Here is a list of all the postings Dave Morris 1 has made in our forums. Click on a thread name to jump to the thread.
|Thread: Choice of lathe|
I agree that you could just paint it and sell it on for a quick buck but the design of the Myford is such that they can be refurbished back to as new geometry fairly easily.
I appreciate that if you are not an engineer by trade or you don’t have access to the necessary machinery it would be an issue but it’s the quality of the parts and castings that I believe has maintained the value of the Myfords over the years.
I have nothing against the eastern machines, I have run a Taiwanese Hardinge (Bridgeport) vmc for 7 years and it's not missed a beat, and it cost 3K less in 2005 than an Interact 4 cost in 1986, BUT will it last a long? I'm in a tool room and we look after our m/c's so only time will tell.
I personally feel that the Myfords came from a time when quality was paramount and Britain lead the way .
I love the old Myford brand, I don’t think they are overpriced but they were over engineered, they were industrial quality.
I have a long bed super 7 and use a ML7 at work regularly, but as you say buying the right one is an issue but at least you can refurbish them.
The bargains are on the real auction sites, take a look at this super 7 **LINK** I bet the next time this comes up for sale it looks like new!
|Thread: Drawing Projections|
Sorry guys, didn’t mean to cause any upset but if it helps someone to have a visualisation method to help them why not?
Third angle –up the bowl, Flemings left and right hand rule for motors or generators, rhymes for remembering trig or resistor colour codes etc.
If engineering is someone’s hobby he needs confidence in his own ability to question a poor drawing, after all material is expensive and hobbies are supposed to be fun!
just found this http://www.youtube.com/watch?v=_wDpN6Zi1hE&feature=related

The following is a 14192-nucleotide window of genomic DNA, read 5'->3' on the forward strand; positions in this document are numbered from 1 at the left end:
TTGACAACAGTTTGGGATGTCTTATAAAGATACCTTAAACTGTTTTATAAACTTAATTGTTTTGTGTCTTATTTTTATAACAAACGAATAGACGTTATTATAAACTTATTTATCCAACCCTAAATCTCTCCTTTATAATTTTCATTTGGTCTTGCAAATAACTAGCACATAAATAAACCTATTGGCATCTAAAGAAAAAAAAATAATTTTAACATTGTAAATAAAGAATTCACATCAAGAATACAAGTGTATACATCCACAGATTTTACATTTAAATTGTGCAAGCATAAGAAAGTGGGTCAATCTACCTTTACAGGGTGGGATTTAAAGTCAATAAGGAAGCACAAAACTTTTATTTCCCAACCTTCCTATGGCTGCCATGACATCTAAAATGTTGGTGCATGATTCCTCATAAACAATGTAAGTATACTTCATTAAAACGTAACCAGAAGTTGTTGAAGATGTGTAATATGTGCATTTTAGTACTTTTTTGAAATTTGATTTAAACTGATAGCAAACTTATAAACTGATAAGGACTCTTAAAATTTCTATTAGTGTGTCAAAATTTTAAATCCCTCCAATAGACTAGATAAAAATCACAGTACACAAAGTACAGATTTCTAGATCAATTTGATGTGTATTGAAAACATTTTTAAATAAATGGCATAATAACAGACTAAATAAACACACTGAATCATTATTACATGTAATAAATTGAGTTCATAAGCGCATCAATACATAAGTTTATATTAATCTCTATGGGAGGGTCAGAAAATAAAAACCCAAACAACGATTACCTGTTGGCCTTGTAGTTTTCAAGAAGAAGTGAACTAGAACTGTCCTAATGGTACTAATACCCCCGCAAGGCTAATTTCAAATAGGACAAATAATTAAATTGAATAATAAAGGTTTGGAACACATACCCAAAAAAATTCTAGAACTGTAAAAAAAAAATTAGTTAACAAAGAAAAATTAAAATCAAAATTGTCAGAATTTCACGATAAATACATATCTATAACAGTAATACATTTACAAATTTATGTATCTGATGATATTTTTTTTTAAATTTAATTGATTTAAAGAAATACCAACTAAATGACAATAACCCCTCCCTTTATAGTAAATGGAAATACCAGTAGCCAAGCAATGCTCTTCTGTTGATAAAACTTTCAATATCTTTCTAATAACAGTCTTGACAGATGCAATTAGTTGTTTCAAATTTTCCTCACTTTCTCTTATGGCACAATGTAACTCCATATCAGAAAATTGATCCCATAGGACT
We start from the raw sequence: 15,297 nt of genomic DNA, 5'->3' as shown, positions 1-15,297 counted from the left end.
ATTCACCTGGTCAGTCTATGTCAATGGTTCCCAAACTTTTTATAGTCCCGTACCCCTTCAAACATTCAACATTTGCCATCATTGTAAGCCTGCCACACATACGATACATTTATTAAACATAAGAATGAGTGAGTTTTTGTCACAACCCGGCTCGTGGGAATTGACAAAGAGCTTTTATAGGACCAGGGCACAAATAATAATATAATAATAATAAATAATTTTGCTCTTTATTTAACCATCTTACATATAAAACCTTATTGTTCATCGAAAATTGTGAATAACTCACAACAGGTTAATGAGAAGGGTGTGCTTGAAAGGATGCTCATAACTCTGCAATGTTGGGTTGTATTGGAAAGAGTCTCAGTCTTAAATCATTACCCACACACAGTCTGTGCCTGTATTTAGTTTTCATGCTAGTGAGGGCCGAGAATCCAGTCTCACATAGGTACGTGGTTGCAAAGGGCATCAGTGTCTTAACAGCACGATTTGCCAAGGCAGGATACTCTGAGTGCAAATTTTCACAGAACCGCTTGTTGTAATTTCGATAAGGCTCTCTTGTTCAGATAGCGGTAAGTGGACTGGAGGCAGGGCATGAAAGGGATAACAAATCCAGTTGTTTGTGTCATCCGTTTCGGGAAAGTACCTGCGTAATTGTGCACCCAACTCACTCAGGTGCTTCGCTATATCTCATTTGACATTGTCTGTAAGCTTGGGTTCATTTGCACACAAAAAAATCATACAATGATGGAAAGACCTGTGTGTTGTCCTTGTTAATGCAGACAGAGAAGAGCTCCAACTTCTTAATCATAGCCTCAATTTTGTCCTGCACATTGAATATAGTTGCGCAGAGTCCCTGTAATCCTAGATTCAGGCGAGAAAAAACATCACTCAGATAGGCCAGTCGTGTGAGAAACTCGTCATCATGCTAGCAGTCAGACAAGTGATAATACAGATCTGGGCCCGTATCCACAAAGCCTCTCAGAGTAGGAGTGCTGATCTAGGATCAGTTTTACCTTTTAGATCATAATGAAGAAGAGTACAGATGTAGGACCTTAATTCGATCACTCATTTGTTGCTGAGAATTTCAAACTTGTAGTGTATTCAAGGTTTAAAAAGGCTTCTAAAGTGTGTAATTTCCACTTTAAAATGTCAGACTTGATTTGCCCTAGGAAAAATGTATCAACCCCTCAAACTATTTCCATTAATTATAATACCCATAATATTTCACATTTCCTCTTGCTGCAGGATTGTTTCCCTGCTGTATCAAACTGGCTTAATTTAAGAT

Edited By Dave Morris 1 on 18/09/2012 01:57:41
The cone is a solid, when I served my apprenticeship, the old guy that taught us used a glass bowl for his examples. The bowl was upside down for first angle and right way up for third angle.
Even now some thirty years on the first thing we do is take a marker pen and our blocks of metal and you can look around the shop and see others mouthing the words `up the bowl’ or `over the bowl’ as they mark out the features.
Third angle is the most common now, I would suggest that you get your material and get use to physically making the move from plan view to end view by making the move up the edge of the (imaginary) bowl. As John said it’s a rolling movement through 90 degrees.
If you are machining features that are up at compound angles it really helps to have visual aids.
As JA stated, old school drawings made on a board followed the rules. Drawings made on CAD by young lads that have not served time in a tool room or even seen a machine could be anywhere………..does that sound cynical?
|Thread: Myford Super 7 move|
I’m new to this forum and never been involved with any forums before, so please be gentle with me.
Engineering is both my job and hobby so I’m fairly passionate about it. I have just built a small workshop at the bottom of the garden and had to move my tools from the garage at the front of the house to the (hopefully) more secure back garden.
As I had to completely strip my Super 7 down in order to carry it, I used the opportunity to clean it and replace the worn belts.
I have posted some photos in an album, not the best off my phone but I felt the need to share them.
I have owned this for about 25 years, I brought it from a major department store in Birmingham city centre when they closed their maintenance department, it was covered in rags and brass swalf but like new.
I have always looked after it as I do the machines that I work in my job, it is used regularly and for long periods but always well oiled.
As I set about cleaning and rebuilding the machine I could not help but feel a sense of pride, the bearing surfaces are like new, the scrapping marks are still visible on the main bearing. I have always made a paste from mixing two Rocol products for the open gears and once clean they too are like new.
I love the old Myford brand, I use an old ML7 and Myford Uni-grinder at work and also own a Myford planer/thicknesser, It was everything that was great about British engineering…..it was done right.
I replaced the oil wick in the main bearing as a matter of course and both belts with new Power twists, the resilient mounted motor was the only problem.
The bushes are no longer available so I had to mould them in RTV silicon rubber.
If anyone has the same problem with the mounts just shout, it’s a simple mould but it’s yours.
Proud to be British
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